Detroit Public TV to air two one-person plays Monday
Attention, all those starved for theater.
Detroit Public Theatre and Chautauqua Theater Company in New York have teamed up with their respective PBS affiliates to simulcast filmed versions of two one-person plays Monday at 8 p.m. in Detroit, Buffalo and Toronto.
The plays are Nilaja Sun's "No Child..." and Eric Gutman's "From Broadway to Obscurity," both of which played DPT in recent years.
Bottom line? It'll be three hours of free theater and behind-the-scenes interviews. Gutman's piece will launch at 8 p.m., and Sun's at 9:30 p.m.
The four-way collaboration, said Sarah Clare Corporandy, managing director at CTC as well as DPT producing artistic director, "came from a great need to reach our audiences in this time."
And what safer way to film a stage production than with a one-person performance?
Happily, Corporandy added, Eric had been pitching from 'From Broadway to Obscurity' for Chautauqua for about a year, so it was already on her mind.
"We thought, 'Both Detroit and Buffalo are similar, rust-belt capitals, and each has a relationship with its PBS affiliate," she said. "And it turned into this really scary, beautiful, wonderful thing, where everyone said, 'Yeah, let’s try it.'"
"No Child..." was taped at the WNED-PBS studios in Buffalo, while Detroit Public TV filmed "From Broadway to Obscurity" at Detroit's Marygrove Theatre.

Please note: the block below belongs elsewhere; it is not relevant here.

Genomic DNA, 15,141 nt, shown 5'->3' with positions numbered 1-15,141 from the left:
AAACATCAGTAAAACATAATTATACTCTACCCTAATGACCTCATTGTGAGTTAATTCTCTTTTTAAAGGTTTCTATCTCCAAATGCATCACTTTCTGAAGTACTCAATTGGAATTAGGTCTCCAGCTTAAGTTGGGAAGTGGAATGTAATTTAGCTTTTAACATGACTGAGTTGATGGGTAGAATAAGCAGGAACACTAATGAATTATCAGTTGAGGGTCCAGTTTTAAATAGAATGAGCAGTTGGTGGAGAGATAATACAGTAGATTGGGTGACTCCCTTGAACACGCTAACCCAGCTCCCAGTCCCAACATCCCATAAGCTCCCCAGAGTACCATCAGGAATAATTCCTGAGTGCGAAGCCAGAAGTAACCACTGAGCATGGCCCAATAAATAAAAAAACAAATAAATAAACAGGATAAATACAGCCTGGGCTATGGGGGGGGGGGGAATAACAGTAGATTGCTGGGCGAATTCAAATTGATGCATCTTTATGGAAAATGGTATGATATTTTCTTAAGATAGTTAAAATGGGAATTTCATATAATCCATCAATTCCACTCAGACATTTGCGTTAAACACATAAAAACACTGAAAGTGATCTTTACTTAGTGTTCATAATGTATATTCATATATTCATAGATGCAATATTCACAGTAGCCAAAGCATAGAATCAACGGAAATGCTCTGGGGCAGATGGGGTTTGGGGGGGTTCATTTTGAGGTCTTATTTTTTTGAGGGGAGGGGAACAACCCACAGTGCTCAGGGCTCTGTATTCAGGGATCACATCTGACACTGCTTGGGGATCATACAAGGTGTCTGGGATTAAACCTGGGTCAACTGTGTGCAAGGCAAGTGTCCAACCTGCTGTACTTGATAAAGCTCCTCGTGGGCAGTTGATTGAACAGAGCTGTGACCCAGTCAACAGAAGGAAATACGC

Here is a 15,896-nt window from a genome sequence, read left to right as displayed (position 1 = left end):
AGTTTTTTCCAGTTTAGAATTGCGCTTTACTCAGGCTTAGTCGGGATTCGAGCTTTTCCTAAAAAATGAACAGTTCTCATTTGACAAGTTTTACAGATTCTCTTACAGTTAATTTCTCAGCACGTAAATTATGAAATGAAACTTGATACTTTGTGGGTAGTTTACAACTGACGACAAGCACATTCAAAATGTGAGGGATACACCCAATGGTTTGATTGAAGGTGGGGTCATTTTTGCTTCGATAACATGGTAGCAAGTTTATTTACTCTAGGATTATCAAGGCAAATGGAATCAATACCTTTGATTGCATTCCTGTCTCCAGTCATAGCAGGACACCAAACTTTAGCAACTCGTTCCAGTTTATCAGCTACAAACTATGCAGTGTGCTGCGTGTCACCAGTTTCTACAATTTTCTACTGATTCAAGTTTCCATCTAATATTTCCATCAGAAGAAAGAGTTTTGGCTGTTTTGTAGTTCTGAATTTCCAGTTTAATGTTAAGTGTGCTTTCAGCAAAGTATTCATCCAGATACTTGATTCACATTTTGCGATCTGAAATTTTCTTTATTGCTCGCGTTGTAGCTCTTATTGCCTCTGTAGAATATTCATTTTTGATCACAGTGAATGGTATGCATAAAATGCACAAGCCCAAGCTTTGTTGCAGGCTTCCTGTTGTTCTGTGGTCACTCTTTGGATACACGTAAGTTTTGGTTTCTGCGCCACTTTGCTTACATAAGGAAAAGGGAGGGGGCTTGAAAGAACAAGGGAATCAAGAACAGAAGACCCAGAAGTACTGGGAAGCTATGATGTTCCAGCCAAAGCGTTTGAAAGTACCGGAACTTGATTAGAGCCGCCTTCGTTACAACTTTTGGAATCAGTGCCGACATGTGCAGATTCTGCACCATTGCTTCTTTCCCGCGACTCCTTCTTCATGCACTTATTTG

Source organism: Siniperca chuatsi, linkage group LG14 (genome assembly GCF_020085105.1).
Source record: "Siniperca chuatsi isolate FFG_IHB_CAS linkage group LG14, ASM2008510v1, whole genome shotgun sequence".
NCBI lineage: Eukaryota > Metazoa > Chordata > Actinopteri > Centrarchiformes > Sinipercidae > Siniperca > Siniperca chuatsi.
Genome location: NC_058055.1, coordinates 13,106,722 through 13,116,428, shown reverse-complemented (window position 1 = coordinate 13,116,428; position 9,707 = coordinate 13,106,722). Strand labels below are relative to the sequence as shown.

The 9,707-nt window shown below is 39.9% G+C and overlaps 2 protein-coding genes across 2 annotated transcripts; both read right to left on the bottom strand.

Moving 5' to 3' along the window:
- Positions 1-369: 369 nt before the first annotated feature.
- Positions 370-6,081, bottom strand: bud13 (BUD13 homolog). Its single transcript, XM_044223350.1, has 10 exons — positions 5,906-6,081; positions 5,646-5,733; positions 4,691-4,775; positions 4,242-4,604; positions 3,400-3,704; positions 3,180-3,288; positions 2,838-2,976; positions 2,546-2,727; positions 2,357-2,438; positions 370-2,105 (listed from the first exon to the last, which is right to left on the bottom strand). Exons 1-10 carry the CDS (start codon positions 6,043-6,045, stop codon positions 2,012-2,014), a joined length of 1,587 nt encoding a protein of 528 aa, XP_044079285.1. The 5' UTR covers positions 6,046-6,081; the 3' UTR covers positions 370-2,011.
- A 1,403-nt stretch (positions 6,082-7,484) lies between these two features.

The latter is described as a concert experience that's "a musical love letter to both Broadway and Michigan," according to the DPT release. Gutman, who played several roles in the award-winning "Jersey Boys" on Broadway, made the decision to leave New York to raise his daughters in Michigan close to family.
Sun's "No Child..." is a solo show exploring the New York City school system, a tour de force in which Sun effortlessly transforms herself into teachers, parents, students, janitors and administrators at a high school in the Big Apple.
The two show the range of what theater can offer.
"Eric's show is lovely, with music and heartfelt honesty and laughs," Corporandy said, "while Nilaja’s will make you think hard and fall in love with her characters."
The undertaking is as much about providing great entertainment as reminding audiences that live theater will, someday, return.
"I want people to know that we’re still here," Corporandy said. "Theater is still here. And not just DPT or Chautauqua -- all the arts are still here, and we’re dying to connect."
'From Broadway to Obscurity' and 'No Child...'
8 p.m. Monday